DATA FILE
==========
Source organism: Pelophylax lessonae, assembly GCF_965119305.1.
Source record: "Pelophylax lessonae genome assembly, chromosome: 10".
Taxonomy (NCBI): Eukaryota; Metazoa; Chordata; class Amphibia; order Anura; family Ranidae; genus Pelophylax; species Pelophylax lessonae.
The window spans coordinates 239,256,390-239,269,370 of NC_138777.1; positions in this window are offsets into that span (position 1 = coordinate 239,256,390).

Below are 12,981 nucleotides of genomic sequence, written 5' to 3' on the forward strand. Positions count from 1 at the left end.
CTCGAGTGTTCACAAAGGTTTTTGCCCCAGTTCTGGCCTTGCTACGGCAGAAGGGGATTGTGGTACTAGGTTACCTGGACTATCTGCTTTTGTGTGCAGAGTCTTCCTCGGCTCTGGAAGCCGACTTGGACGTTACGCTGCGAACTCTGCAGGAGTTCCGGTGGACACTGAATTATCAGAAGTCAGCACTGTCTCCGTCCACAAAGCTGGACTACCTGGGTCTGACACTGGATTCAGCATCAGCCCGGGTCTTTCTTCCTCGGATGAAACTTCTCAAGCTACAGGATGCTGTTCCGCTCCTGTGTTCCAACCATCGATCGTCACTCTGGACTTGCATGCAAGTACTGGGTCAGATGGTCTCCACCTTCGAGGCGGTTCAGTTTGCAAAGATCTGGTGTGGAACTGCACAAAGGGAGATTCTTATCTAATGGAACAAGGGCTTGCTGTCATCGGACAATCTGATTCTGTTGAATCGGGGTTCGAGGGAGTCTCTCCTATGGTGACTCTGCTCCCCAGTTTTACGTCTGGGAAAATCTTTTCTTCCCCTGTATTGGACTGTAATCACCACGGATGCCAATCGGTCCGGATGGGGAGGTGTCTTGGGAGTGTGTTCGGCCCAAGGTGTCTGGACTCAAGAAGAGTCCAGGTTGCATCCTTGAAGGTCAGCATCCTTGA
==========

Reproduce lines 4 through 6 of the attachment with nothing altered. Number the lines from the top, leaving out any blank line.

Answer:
The window spans coordinates 239,256,390-239,269,370 of NC_138777.1; positions in this window are offsets into that span (position 1 = coordinate 239,256,390).

Below are 12,981 nucleotides of genomic sequence, written 5' to 3' on the forward strand. Positions count from 1 at the left end.
CTCGAGTGTTCACAAAGGTTTTTGCCCCAGTTCTGGCCTTGCTACGGCAGAAGGGGATTGTGGTACTAGGTTACCTGGACTATCTGCTTTTGTGTGCAGAGTCTTCCTCGGCTCTGGAAGCCGACTTGGACGTTACGCTGCGAACTCTGCAGGAGTTCCGGTGGACACTGAATTATCAGAAGTCAGCACTGTCTCCGTCCACAAAGCTGGACTACCTGGGTCTGACACTGGATTCAGCATCAGCCCGGGTCTTTCTTCCTCGGATGAAACTTCTCAAGCTACAGGATGCTGTTCCGCTCCTGTGTTCCAACCATCGATCGTCACTCTGGACTTGCATGCAAGTACTGGGTCAGATGGTCTCCACCTTCGAGGCGGTTCAGTTTGCAAAGATCTGGTGTGGAACTGCACAAAGGGAGATTCTTATCTAATGGAACAAGGGCTTGCTGTCATCGGACAATCTGATTCTGTTGAATCGGGGTTCGAGGGAGTCTCTCCTATGGTGACTCTGCTCCCCAGTTTTACGTCTGGGAAAATCTTTTCTTCCCCTGTATTGGACTGTAATCACCACGGATGCCAATCGGTCCGGATGGGGAGGTGTCTTGGGAGTGTGTTCGGCCCAAGGTGTCTGGACTCAAGAAGAGTCCAGGTTGCATCCTTGAAGGTCAGCATCCTTGA